The US Congress and President Obama recently approved a bill that would establish the Tenant Star Program to recognize office spaces that implement energy efficiency measures, saving money and the environment.
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The Tenant Star Program will be a part of the current Energy Star Program for buildings, providing incentives to encourage tenants in office buildings to install energy-reducing fixtures and systems. It will be the first government-endorsed label in the United States to recognize leased spaces within commercial buildings for sustainable design and operation.
“‘Tenant Star’ will align office tenants with their landlords to make smart, cost-effective investments in energy-efficient leased spaces. Broad adoption will save businesses billions of dollars on energy costs in the coming years and generate new American jobs in the energy efficiency field that cannot be exported,” said Anthony E. Malkin, chairman, president and CEO of Empire State Realty Trust, Inc. and chairman of The Roundtable’s Sustainability Policy Advisory Committee.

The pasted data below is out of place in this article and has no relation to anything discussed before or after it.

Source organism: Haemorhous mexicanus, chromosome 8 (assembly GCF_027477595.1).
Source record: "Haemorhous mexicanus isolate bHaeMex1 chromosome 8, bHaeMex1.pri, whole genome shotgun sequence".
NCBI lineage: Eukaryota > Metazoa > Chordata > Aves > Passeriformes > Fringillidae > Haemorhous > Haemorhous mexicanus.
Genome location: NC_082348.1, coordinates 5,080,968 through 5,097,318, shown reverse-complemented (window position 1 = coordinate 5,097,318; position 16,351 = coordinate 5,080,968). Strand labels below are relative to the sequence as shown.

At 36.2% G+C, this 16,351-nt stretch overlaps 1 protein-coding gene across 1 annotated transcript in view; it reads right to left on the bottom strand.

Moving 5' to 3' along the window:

Roundtable President and CEO Jeffrey D. DeBoer called Tenant Star a “triple win that will spur the economy by creating jobs, enhancing energy security, and preserving our environment by cutting greenhouse gases.” He added, “The program will allow building owners to attract financiers, investors, and tenants in the increasingly competitive national and global markets for real estate.”
Roger Platt, US Green Building Council president, said in a statement, “[The bill] will help save energy and trim costs for tenants across the country.”
The bill’s sponsor, Sen. Rob Portman from Ohio, termed it “good for the economy and good for the environment.” Sen. Jeanne Shaheen from New Hampshire, who teamed with Portman in drafting the legislation, called the bill “a modest but significant victory over legislative gridlock.”
The bill directs the Department of Energy to conduct a study, due within a year, on the feasibility of making major energy efficiency improvements in commercial buildings and encouraging owners and tenants to carry out those upgrades.
Senators Portman and Shaheen, who have been working on energy efficiency proposals for many months, want to go further than the newly approved bill. Both said they intend to push for a more wide-ranging energy efficiency measure, which they introduced in March. The Senate Energy and Natural Resources Committee has scheduled a hearing on that bill.